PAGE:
‘No dig’, as the name suggests is based on the principle of limiting cultivation in order to “disturb the soil as little as possible”. Instead a layer of organic matter, such as compost or animal manure, is added as a mulch to beds each Autumn, the idea being that it will be softened by the Winter weather before seeds are sown into this layer in the Spring. The organic matter will be slowly broken down and worked into the soil by the natural action of organisms such as earthworms, fungi and bacteria. In researching this method I found a recent blog by Stephanie Hafferty on How to Start Your No Dig Garden provided a useful overview, while I gathered more detail from ‘no dig’ pioneer Charles Dowding’s Veg Journal (2014), which as good fortune would have it was a leaving gift to my husband from his previous job. The main arguments put forward for ‘no dig’ are that it:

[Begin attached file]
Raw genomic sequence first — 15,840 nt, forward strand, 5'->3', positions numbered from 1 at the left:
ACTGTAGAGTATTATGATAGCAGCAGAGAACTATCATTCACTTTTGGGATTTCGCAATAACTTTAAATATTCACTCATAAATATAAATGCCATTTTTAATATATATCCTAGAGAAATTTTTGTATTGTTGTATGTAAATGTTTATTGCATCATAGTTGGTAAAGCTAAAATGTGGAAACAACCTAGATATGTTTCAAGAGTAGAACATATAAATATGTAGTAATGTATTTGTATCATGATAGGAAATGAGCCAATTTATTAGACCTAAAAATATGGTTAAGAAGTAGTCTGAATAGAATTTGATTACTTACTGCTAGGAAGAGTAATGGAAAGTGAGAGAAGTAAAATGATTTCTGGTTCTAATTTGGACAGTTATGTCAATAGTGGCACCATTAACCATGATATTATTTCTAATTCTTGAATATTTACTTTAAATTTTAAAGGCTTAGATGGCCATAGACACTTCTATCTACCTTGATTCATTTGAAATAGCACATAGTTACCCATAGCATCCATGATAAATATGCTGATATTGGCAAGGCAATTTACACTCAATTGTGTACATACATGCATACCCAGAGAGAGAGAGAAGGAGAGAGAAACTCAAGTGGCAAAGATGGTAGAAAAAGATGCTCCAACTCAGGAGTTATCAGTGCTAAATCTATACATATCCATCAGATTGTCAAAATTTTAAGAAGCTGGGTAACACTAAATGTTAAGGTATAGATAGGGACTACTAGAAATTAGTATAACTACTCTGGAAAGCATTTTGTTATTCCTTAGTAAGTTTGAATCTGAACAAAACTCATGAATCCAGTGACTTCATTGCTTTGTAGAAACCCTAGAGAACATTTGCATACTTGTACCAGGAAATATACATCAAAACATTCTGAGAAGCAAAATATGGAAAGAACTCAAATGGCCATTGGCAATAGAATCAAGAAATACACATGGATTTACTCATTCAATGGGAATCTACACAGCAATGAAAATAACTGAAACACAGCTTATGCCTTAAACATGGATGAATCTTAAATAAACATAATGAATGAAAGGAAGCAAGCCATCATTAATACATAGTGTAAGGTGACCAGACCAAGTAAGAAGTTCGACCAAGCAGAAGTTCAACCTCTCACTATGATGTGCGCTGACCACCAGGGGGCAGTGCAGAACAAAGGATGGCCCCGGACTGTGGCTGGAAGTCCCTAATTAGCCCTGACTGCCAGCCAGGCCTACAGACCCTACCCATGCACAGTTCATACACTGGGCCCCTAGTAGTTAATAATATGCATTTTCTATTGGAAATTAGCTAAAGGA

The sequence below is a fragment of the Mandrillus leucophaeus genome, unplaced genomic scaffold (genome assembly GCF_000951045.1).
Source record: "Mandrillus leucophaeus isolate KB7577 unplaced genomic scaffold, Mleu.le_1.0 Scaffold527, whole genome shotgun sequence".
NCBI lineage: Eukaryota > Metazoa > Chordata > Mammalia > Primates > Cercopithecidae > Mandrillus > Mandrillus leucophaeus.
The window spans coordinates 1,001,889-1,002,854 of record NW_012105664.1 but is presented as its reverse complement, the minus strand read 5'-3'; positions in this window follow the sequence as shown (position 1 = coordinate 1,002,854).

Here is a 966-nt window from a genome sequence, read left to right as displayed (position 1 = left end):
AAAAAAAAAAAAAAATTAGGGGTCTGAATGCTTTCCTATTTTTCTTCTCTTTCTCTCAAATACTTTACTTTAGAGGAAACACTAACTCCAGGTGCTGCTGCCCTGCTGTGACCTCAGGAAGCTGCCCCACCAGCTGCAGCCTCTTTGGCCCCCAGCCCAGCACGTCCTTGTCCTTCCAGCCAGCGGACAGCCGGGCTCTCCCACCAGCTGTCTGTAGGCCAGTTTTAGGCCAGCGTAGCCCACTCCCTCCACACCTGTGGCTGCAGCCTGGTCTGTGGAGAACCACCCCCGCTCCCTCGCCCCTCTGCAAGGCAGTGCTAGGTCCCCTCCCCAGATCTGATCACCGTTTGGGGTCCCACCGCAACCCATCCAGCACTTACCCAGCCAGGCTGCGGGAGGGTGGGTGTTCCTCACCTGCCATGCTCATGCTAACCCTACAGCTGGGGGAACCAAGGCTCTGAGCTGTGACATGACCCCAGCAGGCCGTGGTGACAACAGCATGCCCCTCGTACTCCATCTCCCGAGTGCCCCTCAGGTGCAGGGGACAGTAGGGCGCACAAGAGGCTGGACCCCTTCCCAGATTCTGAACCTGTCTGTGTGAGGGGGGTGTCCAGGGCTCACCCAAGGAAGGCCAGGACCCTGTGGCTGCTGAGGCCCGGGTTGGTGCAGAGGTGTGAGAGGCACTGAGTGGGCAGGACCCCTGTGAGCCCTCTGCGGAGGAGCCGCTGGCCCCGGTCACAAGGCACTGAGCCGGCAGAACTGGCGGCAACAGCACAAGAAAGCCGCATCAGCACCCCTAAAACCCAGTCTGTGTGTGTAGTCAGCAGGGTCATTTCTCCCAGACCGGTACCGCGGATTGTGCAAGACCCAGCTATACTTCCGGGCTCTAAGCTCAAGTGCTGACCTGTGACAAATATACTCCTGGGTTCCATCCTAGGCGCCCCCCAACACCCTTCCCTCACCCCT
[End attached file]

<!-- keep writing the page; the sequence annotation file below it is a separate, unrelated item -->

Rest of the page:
- is less time consuming than traditional cultivation
- results in fewer weeds to keep on top of as weed seeds are not brought to the surface by the action of cultivation and the layer of mulch also starves weed seedlings of light
- limits the “temporary harm” done to the soil by cultivation which disturbs the existing soil structure and its inhabitants
Furthermore, the research undertaken by Charles Dowding suggests that crop yields are equal to, or better than, those from traditional dug plots.
Soil and Sustainability